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Maintenance immunosuppression required after organ transplantation creates a permissive environment in which cancer cells can proliferate because of lack of natural immunologic surveillance. With more than a decade of clinical experience, this report is the first to address the risk of de novo cancer after intestinal transplantation.


A total of 168 consecutive intestinal transplant recipients (86 children and 82 adults) were studied, of whom 52% were male and 91% were white. Surveillance, Epidemiology, and End Results data was used to count expected rates of de novo cancers in the general population matched for age, sex, and length of follow-up.


With a mean follow-up of 47±41 months, 7 (4.2%) patients developed nonlymphoid de novo cancer, with a cumulative risk of 3% at 5 years and 28% at 10 years. Of these malignancies, one was donor-driven adenocarcinoma. With 0.58 being the expected rate of malignancy for the general population, the risk among intestinal recipients was 8.7 times higher (P =0.01). Such morbidity was significantly higher (50 times) among younger patients (<25 years), with a slight male preponderance. Induction immunosuppression was associated with early onset of de novo cancer. Patient survival after diagnosis of de novo cancer was 72% at 1 year, 57% at 2 years, and 29% at 5 years.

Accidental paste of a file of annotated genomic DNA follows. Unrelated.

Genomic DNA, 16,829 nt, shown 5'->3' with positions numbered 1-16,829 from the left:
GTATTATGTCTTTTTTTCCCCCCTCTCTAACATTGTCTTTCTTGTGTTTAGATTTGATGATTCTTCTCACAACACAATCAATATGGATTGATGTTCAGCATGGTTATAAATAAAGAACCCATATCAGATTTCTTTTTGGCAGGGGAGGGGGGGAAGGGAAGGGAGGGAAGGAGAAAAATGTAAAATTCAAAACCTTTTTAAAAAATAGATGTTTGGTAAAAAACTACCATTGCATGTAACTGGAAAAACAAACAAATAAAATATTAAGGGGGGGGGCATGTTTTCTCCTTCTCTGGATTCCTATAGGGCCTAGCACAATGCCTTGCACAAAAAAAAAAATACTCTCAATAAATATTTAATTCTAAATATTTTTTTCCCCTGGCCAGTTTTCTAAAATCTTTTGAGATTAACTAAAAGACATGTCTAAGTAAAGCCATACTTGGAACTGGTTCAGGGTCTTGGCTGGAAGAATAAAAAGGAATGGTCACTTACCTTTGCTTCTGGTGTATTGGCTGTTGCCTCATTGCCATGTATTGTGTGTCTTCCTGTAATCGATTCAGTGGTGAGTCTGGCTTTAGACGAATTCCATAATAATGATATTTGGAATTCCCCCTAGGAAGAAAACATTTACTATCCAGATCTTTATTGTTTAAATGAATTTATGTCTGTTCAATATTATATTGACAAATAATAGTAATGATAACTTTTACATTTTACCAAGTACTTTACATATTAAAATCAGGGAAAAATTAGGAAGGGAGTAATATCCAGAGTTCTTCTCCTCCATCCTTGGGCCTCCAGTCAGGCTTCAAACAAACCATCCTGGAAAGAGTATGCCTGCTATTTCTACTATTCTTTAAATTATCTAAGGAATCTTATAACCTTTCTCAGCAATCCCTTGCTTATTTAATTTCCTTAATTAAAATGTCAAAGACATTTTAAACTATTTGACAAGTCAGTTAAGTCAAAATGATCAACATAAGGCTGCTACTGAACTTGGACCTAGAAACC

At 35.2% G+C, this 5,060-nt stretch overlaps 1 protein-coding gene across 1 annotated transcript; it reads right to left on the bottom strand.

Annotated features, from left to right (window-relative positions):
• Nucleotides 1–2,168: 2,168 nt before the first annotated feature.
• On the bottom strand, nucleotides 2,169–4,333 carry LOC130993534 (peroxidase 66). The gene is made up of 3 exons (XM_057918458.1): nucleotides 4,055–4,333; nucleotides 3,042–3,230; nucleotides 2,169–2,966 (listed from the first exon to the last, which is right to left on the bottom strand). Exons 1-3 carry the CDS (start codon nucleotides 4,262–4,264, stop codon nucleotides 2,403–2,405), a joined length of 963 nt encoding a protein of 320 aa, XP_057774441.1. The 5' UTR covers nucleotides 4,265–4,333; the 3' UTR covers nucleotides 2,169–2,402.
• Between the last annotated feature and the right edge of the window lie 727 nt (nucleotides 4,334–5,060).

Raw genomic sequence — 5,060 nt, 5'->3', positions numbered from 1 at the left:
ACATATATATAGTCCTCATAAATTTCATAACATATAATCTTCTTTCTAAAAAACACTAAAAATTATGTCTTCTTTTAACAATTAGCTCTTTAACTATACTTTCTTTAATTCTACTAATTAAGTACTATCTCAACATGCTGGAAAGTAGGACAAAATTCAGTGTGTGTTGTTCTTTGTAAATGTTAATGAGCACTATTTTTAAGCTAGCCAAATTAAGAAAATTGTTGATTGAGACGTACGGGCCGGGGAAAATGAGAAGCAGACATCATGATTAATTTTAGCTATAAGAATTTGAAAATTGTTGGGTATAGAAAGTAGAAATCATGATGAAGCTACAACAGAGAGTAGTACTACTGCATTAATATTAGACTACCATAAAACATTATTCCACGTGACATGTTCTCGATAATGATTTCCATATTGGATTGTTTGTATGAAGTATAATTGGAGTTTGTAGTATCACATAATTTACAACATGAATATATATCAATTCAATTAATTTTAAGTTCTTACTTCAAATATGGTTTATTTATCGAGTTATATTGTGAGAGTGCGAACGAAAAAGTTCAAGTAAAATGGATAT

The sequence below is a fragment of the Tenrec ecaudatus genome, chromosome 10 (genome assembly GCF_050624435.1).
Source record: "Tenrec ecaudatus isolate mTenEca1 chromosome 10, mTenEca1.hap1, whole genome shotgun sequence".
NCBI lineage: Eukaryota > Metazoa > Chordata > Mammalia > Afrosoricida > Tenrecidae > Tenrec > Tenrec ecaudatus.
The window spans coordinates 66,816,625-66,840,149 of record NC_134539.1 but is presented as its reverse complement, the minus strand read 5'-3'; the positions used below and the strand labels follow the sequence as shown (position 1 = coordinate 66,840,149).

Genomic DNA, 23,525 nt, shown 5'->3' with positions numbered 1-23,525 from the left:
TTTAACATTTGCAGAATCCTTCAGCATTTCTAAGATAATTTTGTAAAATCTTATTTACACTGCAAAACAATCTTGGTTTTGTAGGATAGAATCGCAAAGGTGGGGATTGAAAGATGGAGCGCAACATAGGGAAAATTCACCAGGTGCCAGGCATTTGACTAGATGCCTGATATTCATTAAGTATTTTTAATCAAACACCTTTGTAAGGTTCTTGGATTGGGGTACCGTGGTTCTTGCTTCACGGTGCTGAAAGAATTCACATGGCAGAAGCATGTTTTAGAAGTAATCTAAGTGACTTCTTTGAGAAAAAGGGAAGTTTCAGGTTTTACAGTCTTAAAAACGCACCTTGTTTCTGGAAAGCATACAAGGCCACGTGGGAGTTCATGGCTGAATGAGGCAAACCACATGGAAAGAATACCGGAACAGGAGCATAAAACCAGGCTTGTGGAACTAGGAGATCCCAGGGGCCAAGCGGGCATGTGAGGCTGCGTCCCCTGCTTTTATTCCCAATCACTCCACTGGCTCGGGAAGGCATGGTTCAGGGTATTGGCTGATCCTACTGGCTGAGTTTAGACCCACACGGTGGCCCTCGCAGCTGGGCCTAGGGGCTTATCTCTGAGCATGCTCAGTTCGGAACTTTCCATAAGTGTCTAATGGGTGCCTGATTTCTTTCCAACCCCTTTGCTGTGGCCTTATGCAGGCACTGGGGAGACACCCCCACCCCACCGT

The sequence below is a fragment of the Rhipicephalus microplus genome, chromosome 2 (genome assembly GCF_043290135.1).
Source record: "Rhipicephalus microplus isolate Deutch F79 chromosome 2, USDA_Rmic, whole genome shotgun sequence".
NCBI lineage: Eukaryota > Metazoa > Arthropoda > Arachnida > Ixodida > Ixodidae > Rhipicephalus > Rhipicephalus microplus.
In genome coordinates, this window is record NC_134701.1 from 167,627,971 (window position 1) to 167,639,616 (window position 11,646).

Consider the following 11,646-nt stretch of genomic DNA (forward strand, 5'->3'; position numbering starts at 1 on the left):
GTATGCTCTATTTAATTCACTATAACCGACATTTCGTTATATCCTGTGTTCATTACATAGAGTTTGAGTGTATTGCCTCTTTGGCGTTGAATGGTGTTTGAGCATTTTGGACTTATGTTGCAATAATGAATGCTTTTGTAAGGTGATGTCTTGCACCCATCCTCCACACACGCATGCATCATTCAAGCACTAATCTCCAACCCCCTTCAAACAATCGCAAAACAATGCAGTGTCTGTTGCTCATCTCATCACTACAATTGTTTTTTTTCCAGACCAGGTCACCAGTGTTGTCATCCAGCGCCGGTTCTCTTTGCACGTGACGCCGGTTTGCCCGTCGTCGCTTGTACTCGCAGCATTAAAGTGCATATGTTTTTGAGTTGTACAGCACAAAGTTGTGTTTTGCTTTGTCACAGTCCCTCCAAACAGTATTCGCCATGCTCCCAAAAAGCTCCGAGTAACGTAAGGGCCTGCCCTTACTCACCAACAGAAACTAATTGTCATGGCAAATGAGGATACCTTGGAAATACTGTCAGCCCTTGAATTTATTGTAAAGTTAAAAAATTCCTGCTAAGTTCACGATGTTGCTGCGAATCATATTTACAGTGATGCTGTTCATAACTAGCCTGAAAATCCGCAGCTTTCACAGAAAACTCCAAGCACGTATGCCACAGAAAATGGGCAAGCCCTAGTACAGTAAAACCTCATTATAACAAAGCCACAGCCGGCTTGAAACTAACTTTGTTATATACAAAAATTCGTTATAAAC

With conventional immunosuppression, intestinal recipients are at a significantly higher risk of developing de novo cancer when compared with the general population. Thus, a novel tolerogenic immunosuppressive strategy has been recently implemented to reduce the lifelong need for immunosuppression.

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